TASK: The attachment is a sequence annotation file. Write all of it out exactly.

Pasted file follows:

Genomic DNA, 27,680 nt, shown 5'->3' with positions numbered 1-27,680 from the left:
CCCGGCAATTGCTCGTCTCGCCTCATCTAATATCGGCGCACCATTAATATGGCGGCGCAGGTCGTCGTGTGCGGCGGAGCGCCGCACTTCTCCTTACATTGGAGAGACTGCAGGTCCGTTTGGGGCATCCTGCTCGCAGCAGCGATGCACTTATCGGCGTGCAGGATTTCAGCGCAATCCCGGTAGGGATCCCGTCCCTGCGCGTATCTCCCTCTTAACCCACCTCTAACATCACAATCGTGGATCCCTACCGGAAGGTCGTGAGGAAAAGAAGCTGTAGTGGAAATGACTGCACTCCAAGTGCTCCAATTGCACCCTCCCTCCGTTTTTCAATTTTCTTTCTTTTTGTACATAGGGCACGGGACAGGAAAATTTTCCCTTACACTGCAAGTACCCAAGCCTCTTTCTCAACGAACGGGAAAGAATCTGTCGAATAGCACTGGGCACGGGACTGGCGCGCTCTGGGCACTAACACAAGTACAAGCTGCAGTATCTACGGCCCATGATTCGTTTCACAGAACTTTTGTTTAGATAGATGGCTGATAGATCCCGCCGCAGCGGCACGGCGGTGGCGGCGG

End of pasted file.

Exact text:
Genomic DNA, 27,680 nt, shown 5'->3' with positions numbered 1-27,680 from the left:
CCCGGCAATTGCTCGTCTCGCCTCATCTAATATCGGCGCACCATTAATATGGCGGCGCAGGTCGTCGTGTGCGGCGGAGCGCCGCACTTCTCCTTACATTGGAGAGACTGCAGGTCCGTTTGGGGCATCCTGCTCGCAGCAGCGATGCACTTATCGGCGTGCAGGATTTCAGCGCAATCCCGGTAGGGATCCCGTCCCTGCGCGTATCTCCCTCTTAACCCACCTCTAACATCACAATCGTGGATCCCTACCGGAAGGTCGTGAGGAAAAGAAGCTGTAGTGGAAATGACTGCACTCCAAGTGCTCCAATTGCACCCTCCCTCCGTTTTTCAATTTTCTTTCTTTTTGTACATAGGGCACGGGACAGGAAAATTTTCCCTTACACTGCAAGTACCCAAGCCTCTTTCTCAACGAACGGGAAAGAATCTGTCGAATAGCACTGGGCACGGGACTGGCGCGCTCTGGGCACTAACACAAGTACAAGCTGCAGTATCTACGGCCCATGATTCGTTTCACAGAACTTTTGTTTAGATAGATGGCTGATAGATCCCGCCGCAGCGGCACGGCGGTGGCGGCGG